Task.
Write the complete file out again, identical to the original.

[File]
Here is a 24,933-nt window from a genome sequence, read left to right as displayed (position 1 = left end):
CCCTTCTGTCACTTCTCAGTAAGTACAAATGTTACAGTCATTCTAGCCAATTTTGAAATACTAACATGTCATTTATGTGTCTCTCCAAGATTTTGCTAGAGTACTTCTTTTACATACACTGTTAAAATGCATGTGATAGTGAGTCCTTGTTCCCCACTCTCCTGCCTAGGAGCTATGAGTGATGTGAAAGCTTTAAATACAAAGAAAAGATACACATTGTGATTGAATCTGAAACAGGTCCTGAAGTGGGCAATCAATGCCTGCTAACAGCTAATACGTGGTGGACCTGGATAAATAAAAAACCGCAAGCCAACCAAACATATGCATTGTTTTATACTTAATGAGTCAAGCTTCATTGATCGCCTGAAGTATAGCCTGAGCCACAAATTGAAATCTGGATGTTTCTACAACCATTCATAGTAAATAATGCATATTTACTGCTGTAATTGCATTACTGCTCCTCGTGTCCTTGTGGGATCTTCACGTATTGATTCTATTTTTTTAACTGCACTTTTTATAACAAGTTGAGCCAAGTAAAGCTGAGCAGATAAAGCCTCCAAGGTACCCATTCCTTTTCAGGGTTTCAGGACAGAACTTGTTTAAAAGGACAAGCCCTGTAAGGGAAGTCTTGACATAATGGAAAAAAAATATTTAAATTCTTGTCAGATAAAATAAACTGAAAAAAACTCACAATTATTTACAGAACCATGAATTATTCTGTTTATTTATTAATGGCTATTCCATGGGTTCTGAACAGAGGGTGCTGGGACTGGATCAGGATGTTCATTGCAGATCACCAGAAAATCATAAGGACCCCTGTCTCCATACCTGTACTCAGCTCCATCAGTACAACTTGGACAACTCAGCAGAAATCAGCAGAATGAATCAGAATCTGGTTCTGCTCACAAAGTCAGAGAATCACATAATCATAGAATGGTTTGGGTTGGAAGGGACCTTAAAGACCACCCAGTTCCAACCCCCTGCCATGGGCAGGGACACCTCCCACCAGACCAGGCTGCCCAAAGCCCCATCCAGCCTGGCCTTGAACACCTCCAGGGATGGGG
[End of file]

Here is a 24,933-nt window from a genome sequence, read left to right as displayed (position 1 = left end):
CCCTTCTGTCACTTCTCAGTAAGTACAAATGTTACAGTCATTCTAGCCAATTTTGAAATACTAACATGTCATTTATGTGTCTCTCCAAGATTTTGCTAGAGTACTTCTTTTACATACACTGTTAAAATGCATGTGATAGTGAGTCCTTGTTCCCCACTCTCCTGCCTAGGAGCTATGAGTGATGTGAAAGCTTTAAATACAAAGAAAAGATACACATTGTGATTGAATCTGAAACAGGTCCTGAAGTGGGCAATCAATGCCTGCTAACAGCTAATACGTGGTGGACCTGGATAAATAAAAAACCGCAAGCCAACCAAACATATGCATTGTTTTATACTTAATGAGTCAAGCTTCATTGATCGCCTGAAGTATAGCCTGAGCCACAAATTGAAATCTGGATGTTTCTACAACCATTCATAGTAAATAATGCATATTTACTGCTGTAATTGCATTACTGCTCCTCGTGTCCTTGTGGGATCTTCACGTATTGATTCTATTTTTTTAACTGCACTTTTTATAACAAGTTGAGCCAAGTAAAGCTGAGCAGATAAAGCCTCCAAGGTACCCATTCCTTTTCAGGGTTTCAGGACAGAACTTGTTTAAAAGGACAAGCCCTGTAAGGGAAGTCTTGACATAATGGAAAAAAAATATTTAAATTCTTGTCAGATAAAATAAACTGAAAAAAACTCACAATTATTTACAGAACCATGAATTATTCTGTTTATTTATTAATGGCTATTCCATGGGTTCTGAACAGAGGGTGCTGGGACTGGATCAGGATGTTCATTGCAGATCACCAGAAAATCATAAGGACCCCTGTCTCCATACCTGTACTCAGCTCCATCAGTACAACTTGGACAACTCAGCAGAAATCAGCAGAATGAATCAGAATCTGGTTCTGCTCACAAAGTCAGAGAATCACATAATCATAGAATGGTTTGGGTTGGAAGGGACCTTAAAGACCACCCAGTTCCAACCCCCTGCCATGGGCAGGGACACCTCCCACCAGACCAGGCTGCCCAAAGCCCCATCCAGCCTGGCCTTGAACACCTCCAGGGATGGGG